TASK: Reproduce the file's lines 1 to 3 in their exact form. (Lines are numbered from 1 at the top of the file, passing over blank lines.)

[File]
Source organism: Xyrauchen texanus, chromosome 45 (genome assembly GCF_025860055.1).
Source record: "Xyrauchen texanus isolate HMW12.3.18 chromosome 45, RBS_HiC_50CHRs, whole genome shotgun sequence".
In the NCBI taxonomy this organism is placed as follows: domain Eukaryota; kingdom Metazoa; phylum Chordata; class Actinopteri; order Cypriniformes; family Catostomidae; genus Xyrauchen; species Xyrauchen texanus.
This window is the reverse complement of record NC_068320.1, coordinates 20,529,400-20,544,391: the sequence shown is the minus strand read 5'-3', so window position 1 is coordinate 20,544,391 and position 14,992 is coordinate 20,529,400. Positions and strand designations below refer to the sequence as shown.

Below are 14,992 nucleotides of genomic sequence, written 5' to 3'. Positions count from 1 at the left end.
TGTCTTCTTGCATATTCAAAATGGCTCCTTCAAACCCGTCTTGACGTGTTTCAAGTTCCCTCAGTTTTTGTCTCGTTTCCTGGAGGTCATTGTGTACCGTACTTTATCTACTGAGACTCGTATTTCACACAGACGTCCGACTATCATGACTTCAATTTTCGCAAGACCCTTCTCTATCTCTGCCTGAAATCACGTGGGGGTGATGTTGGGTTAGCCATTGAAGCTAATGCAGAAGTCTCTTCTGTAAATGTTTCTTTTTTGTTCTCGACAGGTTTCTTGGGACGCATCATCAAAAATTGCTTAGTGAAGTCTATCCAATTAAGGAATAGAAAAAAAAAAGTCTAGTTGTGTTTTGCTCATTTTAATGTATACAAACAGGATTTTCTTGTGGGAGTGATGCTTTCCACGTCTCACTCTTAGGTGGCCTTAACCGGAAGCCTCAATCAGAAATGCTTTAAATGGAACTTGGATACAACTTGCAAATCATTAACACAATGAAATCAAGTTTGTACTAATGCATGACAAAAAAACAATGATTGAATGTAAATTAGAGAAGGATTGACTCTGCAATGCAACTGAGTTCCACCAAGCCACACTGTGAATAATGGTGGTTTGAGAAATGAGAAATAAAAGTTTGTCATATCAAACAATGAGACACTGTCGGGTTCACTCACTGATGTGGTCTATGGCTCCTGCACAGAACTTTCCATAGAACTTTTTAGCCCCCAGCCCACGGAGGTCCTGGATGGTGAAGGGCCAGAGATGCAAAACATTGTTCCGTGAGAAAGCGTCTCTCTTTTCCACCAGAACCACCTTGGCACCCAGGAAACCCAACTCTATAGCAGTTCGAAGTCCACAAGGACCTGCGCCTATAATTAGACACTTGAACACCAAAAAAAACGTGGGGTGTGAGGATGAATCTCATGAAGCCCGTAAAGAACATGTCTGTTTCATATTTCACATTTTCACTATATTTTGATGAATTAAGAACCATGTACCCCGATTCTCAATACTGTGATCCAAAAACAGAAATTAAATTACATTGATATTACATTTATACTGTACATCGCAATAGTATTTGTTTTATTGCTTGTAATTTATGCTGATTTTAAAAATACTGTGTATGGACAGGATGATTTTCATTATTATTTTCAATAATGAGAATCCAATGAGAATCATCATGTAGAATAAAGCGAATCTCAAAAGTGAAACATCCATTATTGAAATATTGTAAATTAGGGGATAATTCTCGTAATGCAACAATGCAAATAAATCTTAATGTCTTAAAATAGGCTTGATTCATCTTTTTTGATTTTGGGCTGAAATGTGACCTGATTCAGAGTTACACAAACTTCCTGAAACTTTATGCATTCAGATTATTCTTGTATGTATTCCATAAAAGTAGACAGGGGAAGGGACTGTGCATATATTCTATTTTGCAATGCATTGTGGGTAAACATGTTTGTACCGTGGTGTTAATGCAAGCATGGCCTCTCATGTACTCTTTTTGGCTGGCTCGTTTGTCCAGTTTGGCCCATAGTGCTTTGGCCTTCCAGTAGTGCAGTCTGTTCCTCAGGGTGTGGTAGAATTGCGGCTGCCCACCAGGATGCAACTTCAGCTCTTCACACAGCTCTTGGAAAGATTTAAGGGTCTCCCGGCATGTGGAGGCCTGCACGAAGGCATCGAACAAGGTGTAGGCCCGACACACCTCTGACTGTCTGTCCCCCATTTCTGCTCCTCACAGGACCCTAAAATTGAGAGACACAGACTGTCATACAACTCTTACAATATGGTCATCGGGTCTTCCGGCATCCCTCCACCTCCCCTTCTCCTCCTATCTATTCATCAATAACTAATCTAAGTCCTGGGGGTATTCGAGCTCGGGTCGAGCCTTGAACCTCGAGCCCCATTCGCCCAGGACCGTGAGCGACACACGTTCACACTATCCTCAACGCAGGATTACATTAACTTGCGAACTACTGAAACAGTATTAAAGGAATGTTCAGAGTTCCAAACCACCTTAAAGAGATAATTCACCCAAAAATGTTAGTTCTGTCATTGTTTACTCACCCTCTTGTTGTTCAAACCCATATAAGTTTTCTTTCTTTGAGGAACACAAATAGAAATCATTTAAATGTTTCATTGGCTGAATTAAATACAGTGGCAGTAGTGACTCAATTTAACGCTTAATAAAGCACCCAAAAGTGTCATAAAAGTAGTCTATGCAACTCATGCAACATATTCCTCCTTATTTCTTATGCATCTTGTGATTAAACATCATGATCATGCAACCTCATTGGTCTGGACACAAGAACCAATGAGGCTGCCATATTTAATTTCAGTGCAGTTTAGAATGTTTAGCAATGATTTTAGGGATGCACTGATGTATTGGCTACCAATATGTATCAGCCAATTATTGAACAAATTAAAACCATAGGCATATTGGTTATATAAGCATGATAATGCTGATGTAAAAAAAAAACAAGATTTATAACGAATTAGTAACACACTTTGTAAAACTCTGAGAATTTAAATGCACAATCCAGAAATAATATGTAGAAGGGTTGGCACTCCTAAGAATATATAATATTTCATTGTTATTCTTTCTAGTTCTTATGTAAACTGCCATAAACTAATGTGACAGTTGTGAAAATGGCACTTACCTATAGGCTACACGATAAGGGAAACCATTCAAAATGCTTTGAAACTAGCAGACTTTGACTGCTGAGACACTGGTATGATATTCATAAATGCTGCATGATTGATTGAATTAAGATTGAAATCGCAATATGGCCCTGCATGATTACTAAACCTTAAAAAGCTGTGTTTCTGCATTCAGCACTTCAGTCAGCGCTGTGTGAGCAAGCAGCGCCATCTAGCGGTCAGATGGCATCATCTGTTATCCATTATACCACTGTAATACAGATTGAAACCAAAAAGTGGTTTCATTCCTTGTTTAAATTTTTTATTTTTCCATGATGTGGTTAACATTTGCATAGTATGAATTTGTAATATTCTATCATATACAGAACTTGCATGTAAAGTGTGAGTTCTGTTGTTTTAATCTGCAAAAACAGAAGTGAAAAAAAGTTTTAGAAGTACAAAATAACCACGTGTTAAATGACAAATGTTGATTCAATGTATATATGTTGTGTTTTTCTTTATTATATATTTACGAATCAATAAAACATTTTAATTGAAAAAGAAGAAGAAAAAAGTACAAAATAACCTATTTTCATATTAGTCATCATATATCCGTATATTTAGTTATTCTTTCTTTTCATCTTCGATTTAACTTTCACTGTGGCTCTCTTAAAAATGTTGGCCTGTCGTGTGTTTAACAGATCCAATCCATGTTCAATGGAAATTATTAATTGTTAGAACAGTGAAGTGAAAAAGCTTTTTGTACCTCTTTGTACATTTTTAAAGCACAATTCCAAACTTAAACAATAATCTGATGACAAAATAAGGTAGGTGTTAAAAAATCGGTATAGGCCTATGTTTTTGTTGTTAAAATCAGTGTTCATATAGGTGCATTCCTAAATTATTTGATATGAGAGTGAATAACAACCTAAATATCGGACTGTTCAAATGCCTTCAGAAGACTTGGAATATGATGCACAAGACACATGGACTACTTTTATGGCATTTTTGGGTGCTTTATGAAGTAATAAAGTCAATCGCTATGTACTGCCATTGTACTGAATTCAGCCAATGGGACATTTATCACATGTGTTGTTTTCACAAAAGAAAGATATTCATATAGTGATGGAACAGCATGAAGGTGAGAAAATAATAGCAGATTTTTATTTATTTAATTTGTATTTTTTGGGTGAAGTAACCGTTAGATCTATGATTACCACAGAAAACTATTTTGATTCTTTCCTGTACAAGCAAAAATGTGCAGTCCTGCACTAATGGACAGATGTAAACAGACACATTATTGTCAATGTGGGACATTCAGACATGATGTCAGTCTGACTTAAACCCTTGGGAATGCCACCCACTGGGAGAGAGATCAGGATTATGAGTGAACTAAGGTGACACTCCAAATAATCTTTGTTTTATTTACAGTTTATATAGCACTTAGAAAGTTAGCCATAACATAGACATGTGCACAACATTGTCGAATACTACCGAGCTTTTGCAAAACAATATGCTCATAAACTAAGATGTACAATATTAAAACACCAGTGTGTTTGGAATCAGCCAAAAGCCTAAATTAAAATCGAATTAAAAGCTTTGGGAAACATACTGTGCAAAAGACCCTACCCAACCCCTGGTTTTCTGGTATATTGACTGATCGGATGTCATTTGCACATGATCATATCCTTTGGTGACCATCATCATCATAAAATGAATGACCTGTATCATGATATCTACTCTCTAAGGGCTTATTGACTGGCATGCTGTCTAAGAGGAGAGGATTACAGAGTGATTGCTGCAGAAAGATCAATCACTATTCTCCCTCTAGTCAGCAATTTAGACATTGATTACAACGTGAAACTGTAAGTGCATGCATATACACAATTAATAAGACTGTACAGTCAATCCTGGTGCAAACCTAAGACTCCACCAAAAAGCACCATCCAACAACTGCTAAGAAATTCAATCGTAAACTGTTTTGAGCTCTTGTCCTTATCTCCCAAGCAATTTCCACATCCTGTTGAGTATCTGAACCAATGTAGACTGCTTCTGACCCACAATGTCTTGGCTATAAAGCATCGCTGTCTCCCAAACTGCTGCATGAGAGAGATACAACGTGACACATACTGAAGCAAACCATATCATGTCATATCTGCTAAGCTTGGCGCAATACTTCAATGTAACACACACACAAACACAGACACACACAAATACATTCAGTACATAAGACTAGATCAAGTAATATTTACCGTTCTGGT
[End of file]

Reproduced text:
Source organism: Xyrauchen texanus, chromosome 45 (genome assembly GCF_025860055.1).
Source record: "Xyrauchen texanus isolate HMW12.3.18 chromosome 45, RBS_HiC_50CHRs, whole genome shotgun sequence".
In the NCBI taxonomy this organism is placed as follows: domain Eukaryota; kingdom Metazoa; phylum Chordata; class Actinopteri; order Cypriniformes; family Catostomidae; genus Xyrauchen; species Xyrauchen texanus.